Westminster is an ancient boarding and day school with a unique sense of place. Its origins can be traced to a charity school established by the Benedictine monks of the Abbey of St. Peter in Westminster; and it is more than likely that this spiritual and educational tradition goes back as far as 960 AD.
After the dissolution of the monasteries in 1540, Henry VIII personally ensured the School’s survival by statute, while his daughter, Elizabeth I, who confirmed the royal patronage in 1560 whereby the Abbey and School formed the one collegiate foundation, is celebrated as the School’s Foundress. Westminster is the only long-established London school to remain on its original site in the centre of the city.
Westminster is no ordinary place. It is a highly academic school where individual and corporate excellence are expected and promoted. Central to Westminster’s ethos is the dialogue between teachers and their pupils, whether in the classroom or in tutorials. This inspires passion for the subject, conveys knowledge and develops the skills of rational, independent thought, and liberation from dogma, prejudice or unthinking conformity.
Westminster is one of the foremost centres of academic excellence in the country, and its pupils achieve exceptional public examination results, and entrance to the top universities worldwide. This success is a result of pupils’ enjoyment of academic enquiry, debate and search for explanation well beyond any published syllabus. The desired environment is happy, busy and purposeful; the pupils intellectually, socially, ethically and politically engaged, with plenty of opportunities to develop initiatives and to articulate and defend their views.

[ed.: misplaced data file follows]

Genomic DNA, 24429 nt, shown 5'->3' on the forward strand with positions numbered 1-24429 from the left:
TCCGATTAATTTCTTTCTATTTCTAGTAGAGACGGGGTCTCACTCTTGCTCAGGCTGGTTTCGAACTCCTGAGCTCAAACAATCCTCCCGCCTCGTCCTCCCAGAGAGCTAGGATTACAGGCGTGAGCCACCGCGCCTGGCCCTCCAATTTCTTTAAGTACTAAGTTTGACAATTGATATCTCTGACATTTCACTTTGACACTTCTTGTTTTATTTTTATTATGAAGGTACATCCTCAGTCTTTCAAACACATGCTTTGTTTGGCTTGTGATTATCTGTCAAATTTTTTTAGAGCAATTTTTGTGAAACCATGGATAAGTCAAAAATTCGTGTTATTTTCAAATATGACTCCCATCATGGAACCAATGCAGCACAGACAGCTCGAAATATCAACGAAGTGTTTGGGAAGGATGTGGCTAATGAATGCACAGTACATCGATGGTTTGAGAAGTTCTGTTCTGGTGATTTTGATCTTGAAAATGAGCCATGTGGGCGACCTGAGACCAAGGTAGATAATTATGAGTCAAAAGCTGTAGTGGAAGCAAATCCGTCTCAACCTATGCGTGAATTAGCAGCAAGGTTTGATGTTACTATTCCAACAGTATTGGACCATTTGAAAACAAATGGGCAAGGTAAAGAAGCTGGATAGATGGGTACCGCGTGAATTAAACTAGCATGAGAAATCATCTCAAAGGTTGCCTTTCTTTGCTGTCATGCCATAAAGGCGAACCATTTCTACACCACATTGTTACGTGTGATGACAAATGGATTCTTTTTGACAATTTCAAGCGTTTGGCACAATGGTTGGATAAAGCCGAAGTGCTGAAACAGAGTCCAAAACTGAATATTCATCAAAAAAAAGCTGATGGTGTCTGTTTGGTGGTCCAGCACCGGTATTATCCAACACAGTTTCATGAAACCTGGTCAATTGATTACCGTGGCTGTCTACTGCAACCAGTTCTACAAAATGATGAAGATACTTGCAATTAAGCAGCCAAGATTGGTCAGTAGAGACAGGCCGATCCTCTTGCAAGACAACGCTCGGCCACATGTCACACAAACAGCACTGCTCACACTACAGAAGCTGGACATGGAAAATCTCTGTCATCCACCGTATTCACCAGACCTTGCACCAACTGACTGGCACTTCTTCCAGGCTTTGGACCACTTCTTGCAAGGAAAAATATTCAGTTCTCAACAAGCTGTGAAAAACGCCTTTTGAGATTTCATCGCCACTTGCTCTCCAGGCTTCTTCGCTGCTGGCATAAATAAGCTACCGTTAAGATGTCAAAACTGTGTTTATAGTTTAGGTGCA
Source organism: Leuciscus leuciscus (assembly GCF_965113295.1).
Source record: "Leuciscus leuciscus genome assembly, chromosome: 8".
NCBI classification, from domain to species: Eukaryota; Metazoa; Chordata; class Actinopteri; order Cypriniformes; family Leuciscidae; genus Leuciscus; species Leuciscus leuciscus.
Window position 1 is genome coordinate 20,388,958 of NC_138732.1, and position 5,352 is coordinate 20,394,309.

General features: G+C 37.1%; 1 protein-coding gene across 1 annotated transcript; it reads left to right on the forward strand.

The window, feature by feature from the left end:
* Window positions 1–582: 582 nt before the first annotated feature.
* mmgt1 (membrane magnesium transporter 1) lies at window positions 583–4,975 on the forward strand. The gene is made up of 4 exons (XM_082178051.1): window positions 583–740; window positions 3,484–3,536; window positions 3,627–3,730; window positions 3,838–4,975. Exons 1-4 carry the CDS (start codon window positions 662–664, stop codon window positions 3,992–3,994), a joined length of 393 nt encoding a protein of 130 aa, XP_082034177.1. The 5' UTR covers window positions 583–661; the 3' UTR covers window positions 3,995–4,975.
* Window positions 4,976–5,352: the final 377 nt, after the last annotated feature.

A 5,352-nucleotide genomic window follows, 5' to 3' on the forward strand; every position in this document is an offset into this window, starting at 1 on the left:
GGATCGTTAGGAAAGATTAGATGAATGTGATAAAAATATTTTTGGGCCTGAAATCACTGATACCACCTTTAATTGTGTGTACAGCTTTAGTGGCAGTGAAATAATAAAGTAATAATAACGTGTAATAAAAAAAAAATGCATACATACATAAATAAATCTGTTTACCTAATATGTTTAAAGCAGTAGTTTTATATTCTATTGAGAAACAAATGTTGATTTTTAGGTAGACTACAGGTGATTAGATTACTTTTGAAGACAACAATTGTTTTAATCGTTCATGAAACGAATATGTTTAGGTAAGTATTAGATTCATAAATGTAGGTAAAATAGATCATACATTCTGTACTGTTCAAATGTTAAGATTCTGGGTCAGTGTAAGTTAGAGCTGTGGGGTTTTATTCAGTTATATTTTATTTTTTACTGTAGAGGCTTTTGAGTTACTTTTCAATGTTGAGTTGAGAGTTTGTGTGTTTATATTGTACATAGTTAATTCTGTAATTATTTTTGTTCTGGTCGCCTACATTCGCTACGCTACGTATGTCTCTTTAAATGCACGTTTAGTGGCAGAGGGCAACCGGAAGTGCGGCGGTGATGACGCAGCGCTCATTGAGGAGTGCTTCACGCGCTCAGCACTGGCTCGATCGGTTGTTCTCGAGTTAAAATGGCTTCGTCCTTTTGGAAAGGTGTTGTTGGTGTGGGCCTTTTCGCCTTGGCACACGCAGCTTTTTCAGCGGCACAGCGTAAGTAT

The broader ethos of the School resides in the enduring values of the liberal tradition reflected in the 1560 Charter of Westminster’s Elizabethan foundation, where it is stated that ‘the youth which is growing to manhood, as tender shoots in the wood of our state, shall be liberally instructed in good books to the greater honour of the state’. While academic and cultural attainments are highly prized, the tradition is fully committed also to the nurture of each pupil’s spiritual, moral, emotional and physical development and well-being – with a particular emphasis on drawing out individual talent wherever it lies – and to the preparation of responsible young people for fulfilled private and public lives beyond School.